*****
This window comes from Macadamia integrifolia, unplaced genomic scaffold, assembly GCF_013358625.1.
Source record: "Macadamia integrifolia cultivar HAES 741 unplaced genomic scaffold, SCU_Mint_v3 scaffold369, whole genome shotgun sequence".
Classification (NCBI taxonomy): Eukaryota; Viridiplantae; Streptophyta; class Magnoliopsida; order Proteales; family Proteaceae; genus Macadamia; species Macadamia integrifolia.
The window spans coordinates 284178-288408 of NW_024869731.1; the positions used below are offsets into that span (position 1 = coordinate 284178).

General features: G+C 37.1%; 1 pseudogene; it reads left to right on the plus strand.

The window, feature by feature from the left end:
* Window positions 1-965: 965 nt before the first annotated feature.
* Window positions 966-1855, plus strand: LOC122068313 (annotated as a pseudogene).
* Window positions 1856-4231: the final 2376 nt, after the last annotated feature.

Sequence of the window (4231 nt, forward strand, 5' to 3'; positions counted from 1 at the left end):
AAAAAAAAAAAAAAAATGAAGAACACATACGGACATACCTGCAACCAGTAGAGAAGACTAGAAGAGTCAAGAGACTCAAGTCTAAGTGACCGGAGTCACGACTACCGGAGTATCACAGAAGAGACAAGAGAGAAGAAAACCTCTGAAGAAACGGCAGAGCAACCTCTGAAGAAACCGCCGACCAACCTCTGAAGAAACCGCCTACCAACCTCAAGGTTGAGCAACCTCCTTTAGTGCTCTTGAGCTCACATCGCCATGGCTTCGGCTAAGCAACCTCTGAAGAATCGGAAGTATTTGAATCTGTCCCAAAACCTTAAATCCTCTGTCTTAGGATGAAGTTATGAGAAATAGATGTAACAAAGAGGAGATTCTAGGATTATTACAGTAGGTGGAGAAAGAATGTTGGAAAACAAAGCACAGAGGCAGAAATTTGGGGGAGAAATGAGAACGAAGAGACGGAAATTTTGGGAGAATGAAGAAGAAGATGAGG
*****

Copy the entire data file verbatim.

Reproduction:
This window comes from Macadamia integrifolia, unplaced genomic scaffold, assembly GCF_013358625.1.
Source record: "Macadamia integrifolia cultivar HAES 741 unplaced genomic scaffold, SCU_Mint_v3 scaffold369, whole genome shotgun sequence".
Classification (NCBI taxonomy): Eukaryota; Viridiplantae; Streptophyta; class Magnoliopsida; order Proteales; family Proteaceae; genus Macadamia; species Macadamia integrifolia.
The window spans coordinates 284178-288408 of NW_024869731.1; the positions used below are offsets into that span (position 1 = coordinate 284178).

General features: G+C 37.1%; 1 pseudogene; it reads left to right on the plus strand.

The window, feature by feature from the left end:
* Window positions 1-965: 965 nt before the first annotated feature.
* Window positions 966-1855, plus strand: LOC122068313 (annotated as a pseudogene).
* Window positions 1856-4231: the final 2376 nt, after the last annotated feature.

Sequence of the window (4231 nt, forward strand, 5' to 3'; positions counted from 1 at the left end):
AAAAAAAAAAAAAAAATGAAGAACACATACGGACATACCTGCAACCAGTAGAGAAGACTAGAAGAGTCAAGAGACTCAAGTCTAAGTGACCGGAGTCACGACTACCGGAGTATCACAGAAGAGACAAGAGAGAAGAAAACCTCTGAAGAAACGGCAGAGCAACCTCTGAAGAAACCGCCGACCAACCTCTGAAGAAACCGCCTACCAACCTCAAGGTTGAGCAACCTCCTTTAGTGCTCTTGAGCTCACATCGCCATGGCTTCGGCTAAGCAACCTCTGAAGAATCGGAAGTATTTGAATCTGTCCCAAAACCTTAAATCCTCTGTCTTAGGATGAAGTTATGAGAAATAGATGTAACAAAGAGGAGATTCTAGGATTATTACAGTAGGTGGAGAAAGAATGTTGGAAAACAAAGCACAGAGGCAGAAATTTGGGGGAGAAATGAGAACGAAGAGACGGAAATTTTGGGAGAATGAAGAAGAAGATGAGG